The method is perhaps most simply defined as "mechanistic analysis", "explaining complex phenomena by isolating simpler elements and processes whose behaviour can be mathematically formulated and predicted". Randall claims that even after Schrödinger, the basic method of science has remained mechanistic, even though such models are "misleading as well as illuminating". However, this illuminates underlying belief in the order of nature. It is interesting to consider whether science could exist if the universe were utterly chaotic; random rhizomes of fragments, defying law and order (I'd guess it could not).
Randall writes that this scientific faith takes evolution as its symbol: after all, it is the progress of scientific theory and discovery which has most impressed itself on the modern mind. Here, we have an arrow drawn over all that is not known for certain. And if there is no final scientific knowledge, we may speak of "a growth of a scientific faith". While, "on the one hand [we are] less confident of mathematical hypotheses unchecked by the most careful experimentation... on the other, this very mass of observations led men to the formulation and verification of sweeping generalizations". There are gaps in most any theory or symbol.
In the basic Prometheus myth, an imbalanced overreach runs amok: that which is gained is then taken away. Φύσις κρύπτεσθαι φιλεῖ (10). "We still have no information as to how races branched out from each other, where we first lived, where civilization arose. Our past is forgotten. We can forget it again," writes Davenport.
What I get from reading Randall, alongside Davenport, is that while the Victorian novel has ambiguous, unresolved endings, this concurs with the scientific and romantic break from narrow forms, stressing the experimental, experiential - and related methods. Though Goethe "aspired after the stars, he never really saw them". We may gain a science to lose ourselves.
"If the rationalists were not always reasonable, neither were the romanticists always irrational. So long as there was a common inspiration, hatred of the old system ... they could well cooperate". Thence the creation of a narrative that doesn't "know how to resolve itself". Traces of this romantic rebellion remain in the shrunken head of specialization and dearth of meaning that can be transmitted through words - scorned for their lack of empiricism or archaism.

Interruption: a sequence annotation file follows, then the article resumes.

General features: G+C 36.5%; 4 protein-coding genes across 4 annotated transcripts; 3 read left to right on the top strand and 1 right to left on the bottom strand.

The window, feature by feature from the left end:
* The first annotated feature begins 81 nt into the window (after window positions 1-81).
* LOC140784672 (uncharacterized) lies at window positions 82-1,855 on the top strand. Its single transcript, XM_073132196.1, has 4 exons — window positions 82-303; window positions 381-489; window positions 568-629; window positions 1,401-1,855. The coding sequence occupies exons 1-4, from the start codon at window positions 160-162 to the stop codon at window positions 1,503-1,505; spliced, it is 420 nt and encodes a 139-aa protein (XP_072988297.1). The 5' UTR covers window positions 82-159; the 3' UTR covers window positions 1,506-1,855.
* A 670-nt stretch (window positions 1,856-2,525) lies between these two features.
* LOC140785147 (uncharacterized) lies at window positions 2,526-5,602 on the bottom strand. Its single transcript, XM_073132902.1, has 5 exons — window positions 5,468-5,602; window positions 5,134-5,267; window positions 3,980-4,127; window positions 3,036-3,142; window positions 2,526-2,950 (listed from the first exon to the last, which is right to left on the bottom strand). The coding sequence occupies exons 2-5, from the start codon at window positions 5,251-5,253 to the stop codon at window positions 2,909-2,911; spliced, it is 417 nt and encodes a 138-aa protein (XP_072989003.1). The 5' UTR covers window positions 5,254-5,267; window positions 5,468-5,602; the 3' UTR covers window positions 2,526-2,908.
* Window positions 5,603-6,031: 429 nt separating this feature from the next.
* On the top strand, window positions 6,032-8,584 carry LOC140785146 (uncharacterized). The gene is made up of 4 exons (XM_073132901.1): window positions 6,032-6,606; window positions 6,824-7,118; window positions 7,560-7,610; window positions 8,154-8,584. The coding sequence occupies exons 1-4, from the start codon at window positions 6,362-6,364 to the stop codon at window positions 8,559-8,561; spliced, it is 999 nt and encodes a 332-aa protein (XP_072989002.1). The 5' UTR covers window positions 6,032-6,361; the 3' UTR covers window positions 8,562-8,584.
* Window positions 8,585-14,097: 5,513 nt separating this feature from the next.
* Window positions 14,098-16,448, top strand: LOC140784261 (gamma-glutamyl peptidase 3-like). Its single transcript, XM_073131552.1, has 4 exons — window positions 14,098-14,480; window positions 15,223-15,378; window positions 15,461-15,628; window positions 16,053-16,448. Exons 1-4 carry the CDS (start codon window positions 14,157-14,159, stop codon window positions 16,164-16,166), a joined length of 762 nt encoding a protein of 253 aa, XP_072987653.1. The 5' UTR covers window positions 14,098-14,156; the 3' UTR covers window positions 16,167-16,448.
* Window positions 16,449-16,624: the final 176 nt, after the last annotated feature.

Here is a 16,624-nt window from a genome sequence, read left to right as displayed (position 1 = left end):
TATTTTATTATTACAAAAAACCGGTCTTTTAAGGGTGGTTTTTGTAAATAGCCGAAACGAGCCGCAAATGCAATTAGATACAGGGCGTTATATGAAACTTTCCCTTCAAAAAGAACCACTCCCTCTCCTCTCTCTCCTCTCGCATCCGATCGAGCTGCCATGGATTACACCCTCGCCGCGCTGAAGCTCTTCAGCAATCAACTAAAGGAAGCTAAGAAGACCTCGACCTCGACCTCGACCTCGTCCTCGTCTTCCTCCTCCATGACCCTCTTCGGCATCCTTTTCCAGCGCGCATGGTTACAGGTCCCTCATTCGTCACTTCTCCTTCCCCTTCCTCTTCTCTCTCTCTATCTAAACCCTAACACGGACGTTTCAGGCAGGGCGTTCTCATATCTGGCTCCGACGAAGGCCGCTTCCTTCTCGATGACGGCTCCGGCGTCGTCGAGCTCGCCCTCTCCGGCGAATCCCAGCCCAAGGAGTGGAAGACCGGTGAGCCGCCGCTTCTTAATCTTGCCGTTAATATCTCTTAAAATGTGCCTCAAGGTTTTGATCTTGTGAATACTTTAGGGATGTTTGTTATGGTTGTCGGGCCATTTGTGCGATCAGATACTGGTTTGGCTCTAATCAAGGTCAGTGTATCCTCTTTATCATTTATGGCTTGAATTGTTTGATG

What a paradox, for if science can be a faith, then surely there is reason to accept that there will be bridges only argument can build? This is why Plato is dismissed: where he had no evidence about the nature of the universe, he used argument.
Science is only one way of looking. I would like to point out that Maxwell, who Einstein ranked alongside Newton, did not consider his experiments to impinge on his beliefs at all. His understanding of life was greater than his eponymous equations.
I think we should accept that argument is sine qua non and that there will always be a deficit of evidence in "literature" and "philosophy" (ah, dear trivium, where argument came first). If myths, like of Prometheus, are derided in our scientific age, I would wonder if this is further proof that there is a faith to be undermined by such allegory. "We still dream idiotic and awful images. We still draw, sculpt, enrapture ourselves with music dance, pray, and keep superstitions that would make a Malay laugh. As there is no absolute definition of a human being, it is unanswerable to ask if we have remained human," writes Davenport.
The story of man, and even our science, that can resolve itself must address our idiosyncrasies. If we may be romantic about our science, might we also be permitted imaginative forays into the past, to reconsider how to tell our own story? But perhaps Prometheus wishes to revel further, incognito.